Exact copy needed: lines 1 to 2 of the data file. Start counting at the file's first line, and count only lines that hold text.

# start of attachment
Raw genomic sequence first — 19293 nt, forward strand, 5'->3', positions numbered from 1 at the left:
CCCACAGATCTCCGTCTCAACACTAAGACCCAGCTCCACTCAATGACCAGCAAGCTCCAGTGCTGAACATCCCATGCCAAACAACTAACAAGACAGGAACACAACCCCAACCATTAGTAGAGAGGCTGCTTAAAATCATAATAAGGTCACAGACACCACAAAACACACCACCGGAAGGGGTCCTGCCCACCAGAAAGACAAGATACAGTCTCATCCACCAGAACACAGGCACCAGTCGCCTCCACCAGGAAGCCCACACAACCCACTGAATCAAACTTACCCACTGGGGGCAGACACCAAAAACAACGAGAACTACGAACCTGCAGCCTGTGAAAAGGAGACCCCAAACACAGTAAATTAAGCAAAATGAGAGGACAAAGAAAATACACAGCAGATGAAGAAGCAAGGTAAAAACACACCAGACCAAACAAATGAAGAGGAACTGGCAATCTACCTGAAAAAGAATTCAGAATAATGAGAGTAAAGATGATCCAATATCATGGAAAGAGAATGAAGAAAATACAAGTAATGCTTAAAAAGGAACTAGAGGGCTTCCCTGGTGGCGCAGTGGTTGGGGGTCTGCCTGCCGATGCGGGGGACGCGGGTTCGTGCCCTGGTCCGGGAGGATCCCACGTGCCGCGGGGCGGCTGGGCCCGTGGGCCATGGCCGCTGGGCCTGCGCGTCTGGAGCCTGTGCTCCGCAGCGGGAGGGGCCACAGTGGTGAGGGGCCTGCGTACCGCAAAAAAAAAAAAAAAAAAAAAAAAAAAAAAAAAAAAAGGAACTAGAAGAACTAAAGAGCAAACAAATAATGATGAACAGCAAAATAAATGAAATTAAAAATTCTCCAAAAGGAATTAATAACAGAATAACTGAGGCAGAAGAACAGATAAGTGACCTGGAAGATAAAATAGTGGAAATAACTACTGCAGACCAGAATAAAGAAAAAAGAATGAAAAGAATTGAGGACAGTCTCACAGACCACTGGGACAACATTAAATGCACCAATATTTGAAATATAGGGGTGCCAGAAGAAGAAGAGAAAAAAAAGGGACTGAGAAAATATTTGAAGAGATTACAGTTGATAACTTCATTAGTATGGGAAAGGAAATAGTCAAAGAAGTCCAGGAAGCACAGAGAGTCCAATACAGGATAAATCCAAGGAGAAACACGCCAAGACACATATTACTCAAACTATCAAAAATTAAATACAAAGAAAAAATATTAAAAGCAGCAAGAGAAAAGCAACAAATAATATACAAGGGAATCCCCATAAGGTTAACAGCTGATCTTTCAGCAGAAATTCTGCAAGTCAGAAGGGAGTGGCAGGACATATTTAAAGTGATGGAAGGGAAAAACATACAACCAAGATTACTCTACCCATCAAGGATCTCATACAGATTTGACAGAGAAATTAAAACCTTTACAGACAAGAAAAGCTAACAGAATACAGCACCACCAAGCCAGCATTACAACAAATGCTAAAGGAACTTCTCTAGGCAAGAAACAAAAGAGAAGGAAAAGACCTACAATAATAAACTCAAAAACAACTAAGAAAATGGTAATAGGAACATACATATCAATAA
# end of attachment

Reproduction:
Raw genomic sequence first — 19293 nt, forward strand, 5'->3', positions numbered from 1 at the left:
CCCACAGATCTCCGTCTCAACACTAAGACCCAGCTCCACTCAATGACCAGCAAGCTCCAGTGCTGAACATCCCATGCCAAACAACTAACAAGACAGGAACACAACCCCAACCATTAGTAGAGAGGCTGCTTAAAATCATAATAAGGTCACAGACACCACAAAACACACCACCGGAAGGGGTCCTGCCCACCAGAAAGACAAGATACAGTCTCATCCACCAGAACACAGGCACCAGTCGCCTCCACCAGGAAGCCCACACAACCCACTGAATCAAACTTACCCACTGGGGGCAGACACCAAAAACAACGAGAACTACGAACCTGCAGCCTGTGAAAAGGAGACCCCAAACACAGTAAATTAAGCAAAATGAGAGGACAAAGAAAATACACAGCAGATGAAGAAGCAAGGTAAAAACACACCAGACCAAACAAATGAAGAGGAACTGGCAATCTACCTGAAAAAGAATTCAGAATAATGAGAGTAAAGATGATCCAATATCATGGAAAGAGAATGAAGAAAATACAAGTAATGCTTAAAAAGGAACTAGAGGGCTTCCCTGGTGGCGCAGTGGTTGGGGGTCTGCCTGCCGATGCGGGGGACGCGGGTTCGTGCCCTGGTCCGGGAGGATCCCACGTGCCGCGGGGCGGCTGGGCCCGTGGGCCATGGCCGCTGGGCCTGCGCGTCTGGAGCCTGTGCTCCGCAGCGGGAGGGGCCACAGTGGTGAGGGGCCTGCGTACCGCAAAAAAAAAAAAAAAAAAAAAAAAAAAAAAAAAAAAAGGAACTAGAAGAACTAAAGAGCAAACAAATAATGATGAACAGCAAAATAAATGAAATTAAAAATTCTCCAAAAGGAATTAATAACAGAATAACTGAGGCAGAAGAACAGATAAGTGACCTGGAAGATAAAATAGTGGAAATAACTACTGCAGACCAGAATAAAGAAAAAAGAATGAAAAGAATTGAGGACAGTCTCACAGACCACTGGGACAACATTAAATGCACCAATATTTGAAATATAGGGGTGCCAGAAGAAGAAGAGAAAAAAAAGGGACTGAGAAAATATTTGAAGAGATTACAGTTGATAACTTCATTAGTATGGGAAAGGAAATAGTCAAAGAAGTCCAGGAAGCACAGAGAGTCCAATACAGGATAAATCCAAGGAGAAACACGCCAAGACACATATTACTCAAACTATCAAAAATTAAATACAAAGAAAAAATATTAAAAGCAGCAAGAGAAAAGCAACAAATAATATACAAGGGAATCCCCATAAGGTTAACAGCTGATCTTTCAGCAGAAATTCTGCAAGTCAGAAGGGAGTGGCAGGACATATTTAAAGTGATGGAAGGGAAAAACATACAACCAAGATTACTCTACCCATCAAGGATCTCATACAGATTTGACAGAGAAATTAAAACCTTTACAGACAAGAAAAGCTAACAGAATACAGCACCACCAAGCCAGCATTACAACAAATGCTAAAGGAACTTCTCTAGGCAAGAAACAAAAGAGAAGGAAAAGACCTACAATAATAAACTCAAAAACAACTAAGAAAATGGTAATAGGAACATACATATCAATAA